Wesley Snipes didn’t play Blade. He became Blade. The stories of his refusal to break character while playing Marvel Comics’ vampire hunter are legendary, particularly from the set of the series’ final film, 2004’s Blade: Trinity. According to co-star Patton Oswalt, Snipes was so deep inside Blade’s head that after the lines of communication with director David S. Goyer broke down, the star began sending him Post-It notes signed “From Blade.”

While that might have been the most extreme example of Snipes’ Method dedication, he was intensely invested in the character from the beginning. In 1998, he did at least one promotional interview for Blade as Blade. “I’m still looking for him to this day,” Snipes growls about the vampire that killed Blade’s mother, moments before he refers to “Wesley” in the third person.

A grown man talking with utter sincerity about being found as a child by Kris Kristofferson and raised as a vampire hunter is undeniably silly. Still, this clip shows just how ahead of their time Snipes and the first Blade were. In 1998, practically no one in Hollywood took comic books seriously at all, much less this seriously. From the perspective of 2020, it’s clear that Blade is one of the most important and influential movies of the last quarter century.

Before talking about Blade itself, it’s important remember the cinematic landscape in which it was created. In 1998, comic-book movies were at their lowest ebb in years. The two DC Comics adaptations the year prior to Blade’s release — Joel Schumacher’s camptacular Batman and Robin and Shaquille O’Neal’s Steel — were such critical and commercial flops that Warner Bros. wouldn’t make another DC Comics movie for seven years. For all intents and purposes, the DC Movie Universe was dead.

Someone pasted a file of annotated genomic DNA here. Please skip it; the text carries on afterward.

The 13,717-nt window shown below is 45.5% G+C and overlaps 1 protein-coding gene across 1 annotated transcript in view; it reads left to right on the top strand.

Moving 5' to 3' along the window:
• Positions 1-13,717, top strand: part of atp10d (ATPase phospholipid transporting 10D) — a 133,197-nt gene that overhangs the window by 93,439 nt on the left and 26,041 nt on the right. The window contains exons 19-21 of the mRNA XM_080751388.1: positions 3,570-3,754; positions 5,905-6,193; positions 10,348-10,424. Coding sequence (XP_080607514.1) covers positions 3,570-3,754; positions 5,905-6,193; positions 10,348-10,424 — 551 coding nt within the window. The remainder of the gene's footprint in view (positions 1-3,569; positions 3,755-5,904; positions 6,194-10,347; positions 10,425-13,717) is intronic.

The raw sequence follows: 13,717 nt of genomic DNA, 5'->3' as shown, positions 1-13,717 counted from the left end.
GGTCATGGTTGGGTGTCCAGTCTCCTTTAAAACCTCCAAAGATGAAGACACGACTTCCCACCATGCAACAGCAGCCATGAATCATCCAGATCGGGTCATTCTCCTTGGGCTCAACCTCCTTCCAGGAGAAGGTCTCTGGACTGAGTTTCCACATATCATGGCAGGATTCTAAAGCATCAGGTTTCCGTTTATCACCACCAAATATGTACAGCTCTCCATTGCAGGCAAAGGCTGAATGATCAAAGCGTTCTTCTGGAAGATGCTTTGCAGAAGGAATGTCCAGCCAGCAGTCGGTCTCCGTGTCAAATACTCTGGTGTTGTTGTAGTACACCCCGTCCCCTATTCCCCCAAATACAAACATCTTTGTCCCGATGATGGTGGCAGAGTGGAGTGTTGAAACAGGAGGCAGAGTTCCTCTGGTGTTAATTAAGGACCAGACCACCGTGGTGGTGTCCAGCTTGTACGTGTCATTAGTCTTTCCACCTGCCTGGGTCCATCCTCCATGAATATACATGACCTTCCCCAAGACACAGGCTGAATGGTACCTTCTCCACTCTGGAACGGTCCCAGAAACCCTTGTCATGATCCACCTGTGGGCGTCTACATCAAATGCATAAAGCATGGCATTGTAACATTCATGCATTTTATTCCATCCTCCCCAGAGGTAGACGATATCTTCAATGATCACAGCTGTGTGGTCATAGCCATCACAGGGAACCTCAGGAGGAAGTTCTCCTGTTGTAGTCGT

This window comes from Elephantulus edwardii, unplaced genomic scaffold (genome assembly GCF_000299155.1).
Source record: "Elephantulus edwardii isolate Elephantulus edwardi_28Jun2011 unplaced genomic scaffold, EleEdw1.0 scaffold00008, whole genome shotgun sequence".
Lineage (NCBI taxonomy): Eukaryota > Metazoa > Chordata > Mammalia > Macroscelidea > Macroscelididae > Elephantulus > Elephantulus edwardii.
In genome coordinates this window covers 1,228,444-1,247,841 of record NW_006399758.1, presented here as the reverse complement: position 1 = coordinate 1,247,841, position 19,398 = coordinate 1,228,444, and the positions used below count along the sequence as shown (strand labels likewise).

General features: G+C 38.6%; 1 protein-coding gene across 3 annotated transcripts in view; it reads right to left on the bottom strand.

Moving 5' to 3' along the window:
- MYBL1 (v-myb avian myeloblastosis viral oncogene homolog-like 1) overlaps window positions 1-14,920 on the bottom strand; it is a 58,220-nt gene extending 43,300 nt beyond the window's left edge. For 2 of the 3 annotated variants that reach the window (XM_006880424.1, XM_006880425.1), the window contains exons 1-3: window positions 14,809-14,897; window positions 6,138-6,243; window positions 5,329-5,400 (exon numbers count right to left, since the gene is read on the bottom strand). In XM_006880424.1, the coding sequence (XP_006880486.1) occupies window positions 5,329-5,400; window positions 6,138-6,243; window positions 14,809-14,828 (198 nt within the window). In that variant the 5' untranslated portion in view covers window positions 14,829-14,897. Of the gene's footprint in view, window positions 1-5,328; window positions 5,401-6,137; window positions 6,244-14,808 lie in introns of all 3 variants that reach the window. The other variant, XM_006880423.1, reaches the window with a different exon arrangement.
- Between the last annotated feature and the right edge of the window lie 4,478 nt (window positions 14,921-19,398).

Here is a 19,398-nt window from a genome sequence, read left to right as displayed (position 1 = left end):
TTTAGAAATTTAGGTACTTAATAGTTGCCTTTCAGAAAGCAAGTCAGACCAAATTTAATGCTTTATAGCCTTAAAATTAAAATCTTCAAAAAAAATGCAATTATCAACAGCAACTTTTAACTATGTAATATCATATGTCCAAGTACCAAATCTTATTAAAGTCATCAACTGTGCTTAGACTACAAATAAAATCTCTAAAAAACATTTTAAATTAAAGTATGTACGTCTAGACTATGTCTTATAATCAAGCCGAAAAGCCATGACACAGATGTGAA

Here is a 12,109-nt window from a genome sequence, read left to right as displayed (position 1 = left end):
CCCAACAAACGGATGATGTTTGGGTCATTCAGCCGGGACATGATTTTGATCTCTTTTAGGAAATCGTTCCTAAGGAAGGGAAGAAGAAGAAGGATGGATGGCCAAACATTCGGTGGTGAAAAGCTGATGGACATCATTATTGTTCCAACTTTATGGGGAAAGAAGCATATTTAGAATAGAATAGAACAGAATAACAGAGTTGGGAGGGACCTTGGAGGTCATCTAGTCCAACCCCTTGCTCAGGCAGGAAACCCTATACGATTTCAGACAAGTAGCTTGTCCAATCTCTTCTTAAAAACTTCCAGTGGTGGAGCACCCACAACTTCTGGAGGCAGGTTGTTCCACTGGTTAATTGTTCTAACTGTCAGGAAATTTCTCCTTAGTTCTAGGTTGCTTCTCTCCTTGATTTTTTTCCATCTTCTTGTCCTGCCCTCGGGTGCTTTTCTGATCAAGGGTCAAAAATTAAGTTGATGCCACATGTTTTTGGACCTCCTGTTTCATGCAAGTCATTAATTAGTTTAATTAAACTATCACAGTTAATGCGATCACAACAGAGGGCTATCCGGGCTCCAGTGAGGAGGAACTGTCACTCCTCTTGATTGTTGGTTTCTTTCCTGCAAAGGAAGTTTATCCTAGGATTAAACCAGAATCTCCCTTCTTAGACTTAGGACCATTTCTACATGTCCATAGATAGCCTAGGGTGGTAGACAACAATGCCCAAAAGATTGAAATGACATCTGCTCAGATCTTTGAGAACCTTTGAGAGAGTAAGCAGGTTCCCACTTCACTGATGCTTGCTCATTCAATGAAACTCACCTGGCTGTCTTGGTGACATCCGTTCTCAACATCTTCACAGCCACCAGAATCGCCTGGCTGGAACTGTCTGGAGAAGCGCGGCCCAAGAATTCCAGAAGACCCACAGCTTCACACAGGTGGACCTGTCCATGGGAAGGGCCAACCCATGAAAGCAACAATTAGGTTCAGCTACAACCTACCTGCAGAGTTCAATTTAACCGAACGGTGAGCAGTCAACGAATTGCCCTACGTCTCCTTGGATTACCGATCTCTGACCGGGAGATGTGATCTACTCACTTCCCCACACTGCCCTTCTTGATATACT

That was still significantly better than Marvel’s box-office track record at that time. While the company had been one of the two biggest names in comics for more than 30 years, just one of their properties had ever been adapted into a theatrically-released feature film — and it was the disastrous live-action version of Howard the Duck. The previous attempt at a Marvel movie before Blade was Roger Corman’s Fantastic Four, a production so atrocious the film has never been officially released to this day. In 2020, the Marvel Studios logo is practically a license to print money. Back then, it was box-office poison. (Or rather it would have been considered box-office poison if Marvel had their acts together enough to have their own movie logo at all; one wouldn’t arrive until 2002’s Spider-Man.)

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Although Tim Burton’s Batman had become an enormous blockbuster in 1989, almost all the superhero and comic movies made in its wake were critical or commercial flops — or both. The rare success stories — 1991’s The Rocketeer, 1996’s The Phantom — were period pieces. Comic books were about as far out of the zeitgeist as you could get. They did not speak to contemporary ideas, at least as far as movies were concerned. Superheroes were relics; hokey, old-fashioned adventure stories for kids.

Not Blade. This was a comic-book movie set in a present-day world filled with vicious vampires and modern hip-hop and techno music. The very first action sequence literally showers an underground rave with blood. Blade earned its R rating — unheard of in its day, and almost as rare now, even in a landscape dominated by comic-book movies — with extensive blood and gore. Its hero even dropped the occasional F-bomb when the mood struck him:

What’s also evident in the scene above is that Blade has no concern about a “secret identity.” He strolls into a hospital, shoots at vampires, tells off cops, and leaves with an important witness with no attempt to hide his face. This was another major break with superhero movies to that point, which were entirely consumed with Supermans and Batmans and assorted other costumed do-gooders who expended enormous energy (and screen time) disguising their true identities.